The latest generation of gaming gadgets do some nifty tricks, and one of the niftiest they might perform is assisting the realm of medicine. Microsoft's Kinect sounded like a candidate for surgery, and this month real-life surgeons have actually put it to use -- Sunnybrook Hospital in Toronto, Canada rigged the Xbox 360 depth camera to its medical imaging computer. Now, doctors don't have to scrub out to manipulate an MRI scan, or even appoint a peon to the task -- rather, they simply raise their bloodied glove, and dive into the digital imagery with a wave of a dextrous hand.
Meanwhile, the American Optometric Association has expanded upon its initial praise of Nintendo's 3DS, saying the autostereoscopic 3D handheld "could be a godsend for identifying kids under 6 who need vision therapy." Though Nintendo's warning labels had originally incited a bit of fear among parents, the organization says that kids who can't experience the 3DS to its full potential may have amblyopia (or other vision disorders) that can be more easily treated the earlier it's caught, though one doctor interviewed by the Associated Press contends that kids with amblyopia may not know what they're missing to begin with -- so don't necessarily expect a panacea, folks.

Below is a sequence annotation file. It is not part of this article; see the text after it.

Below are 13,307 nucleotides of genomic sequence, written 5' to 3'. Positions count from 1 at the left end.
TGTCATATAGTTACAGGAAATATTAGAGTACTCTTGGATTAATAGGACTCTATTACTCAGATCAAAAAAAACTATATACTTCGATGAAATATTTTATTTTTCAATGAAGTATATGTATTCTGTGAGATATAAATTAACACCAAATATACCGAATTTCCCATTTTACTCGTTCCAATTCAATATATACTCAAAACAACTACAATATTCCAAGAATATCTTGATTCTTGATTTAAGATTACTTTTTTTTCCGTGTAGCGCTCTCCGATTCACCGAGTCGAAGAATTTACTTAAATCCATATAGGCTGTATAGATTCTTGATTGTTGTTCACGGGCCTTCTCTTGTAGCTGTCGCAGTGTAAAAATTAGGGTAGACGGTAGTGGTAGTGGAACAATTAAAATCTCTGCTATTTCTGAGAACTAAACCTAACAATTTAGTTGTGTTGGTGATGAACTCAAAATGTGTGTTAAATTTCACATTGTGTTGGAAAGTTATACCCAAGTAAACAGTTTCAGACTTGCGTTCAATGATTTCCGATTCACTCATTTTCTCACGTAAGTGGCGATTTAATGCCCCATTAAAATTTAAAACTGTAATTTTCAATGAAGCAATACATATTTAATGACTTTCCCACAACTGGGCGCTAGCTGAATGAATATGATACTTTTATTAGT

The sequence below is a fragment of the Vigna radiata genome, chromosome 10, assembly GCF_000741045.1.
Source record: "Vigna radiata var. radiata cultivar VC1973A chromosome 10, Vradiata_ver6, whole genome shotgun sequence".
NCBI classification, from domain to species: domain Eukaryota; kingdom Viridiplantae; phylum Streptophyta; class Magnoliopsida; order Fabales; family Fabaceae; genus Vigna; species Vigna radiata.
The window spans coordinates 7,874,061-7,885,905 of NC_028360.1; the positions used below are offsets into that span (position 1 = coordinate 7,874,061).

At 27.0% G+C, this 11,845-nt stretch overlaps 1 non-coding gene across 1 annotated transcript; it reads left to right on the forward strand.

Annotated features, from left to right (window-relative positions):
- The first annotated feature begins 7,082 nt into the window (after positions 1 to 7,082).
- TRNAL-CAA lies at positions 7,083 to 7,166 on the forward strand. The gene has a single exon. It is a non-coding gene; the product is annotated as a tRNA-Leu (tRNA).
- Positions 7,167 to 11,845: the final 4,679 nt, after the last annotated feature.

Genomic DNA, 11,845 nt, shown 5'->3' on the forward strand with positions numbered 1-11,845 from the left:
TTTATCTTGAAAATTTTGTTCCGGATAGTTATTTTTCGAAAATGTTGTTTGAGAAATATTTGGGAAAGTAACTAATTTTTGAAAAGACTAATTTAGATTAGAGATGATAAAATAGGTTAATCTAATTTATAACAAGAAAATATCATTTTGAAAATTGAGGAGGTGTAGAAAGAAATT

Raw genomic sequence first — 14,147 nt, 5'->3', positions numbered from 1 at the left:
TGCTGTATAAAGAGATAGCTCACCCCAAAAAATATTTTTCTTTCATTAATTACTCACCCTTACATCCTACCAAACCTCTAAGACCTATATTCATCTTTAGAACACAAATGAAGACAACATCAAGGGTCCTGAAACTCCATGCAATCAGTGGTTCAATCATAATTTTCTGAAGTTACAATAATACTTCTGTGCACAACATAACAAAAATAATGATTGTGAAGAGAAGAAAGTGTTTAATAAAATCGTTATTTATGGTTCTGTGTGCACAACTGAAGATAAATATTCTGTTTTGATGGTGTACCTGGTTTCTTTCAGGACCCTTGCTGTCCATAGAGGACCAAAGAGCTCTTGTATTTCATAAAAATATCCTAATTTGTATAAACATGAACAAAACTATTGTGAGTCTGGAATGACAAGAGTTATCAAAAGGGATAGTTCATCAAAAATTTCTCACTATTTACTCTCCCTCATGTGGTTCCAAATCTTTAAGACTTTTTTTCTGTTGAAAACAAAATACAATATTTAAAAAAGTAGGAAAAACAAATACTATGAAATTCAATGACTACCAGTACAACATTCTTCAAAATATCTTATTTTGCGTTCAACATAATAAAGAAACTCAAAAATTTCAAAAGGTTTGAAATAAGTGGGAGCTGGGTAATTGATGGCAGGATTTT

- Key specs
- Game format Downloadable, Cartridge
- Screen size 3.53 inches
- Online features Multiplayer, Store, Browser
- Direction control D-pad, Thumb stick (1)
- Motion controls Accelerometer, Camera / optical
- Dimensions 0.8 x 5.3 x 2.9 in
- Weight 8 oz
- Released 2011-03-27
Microsoft Xbox One Kinect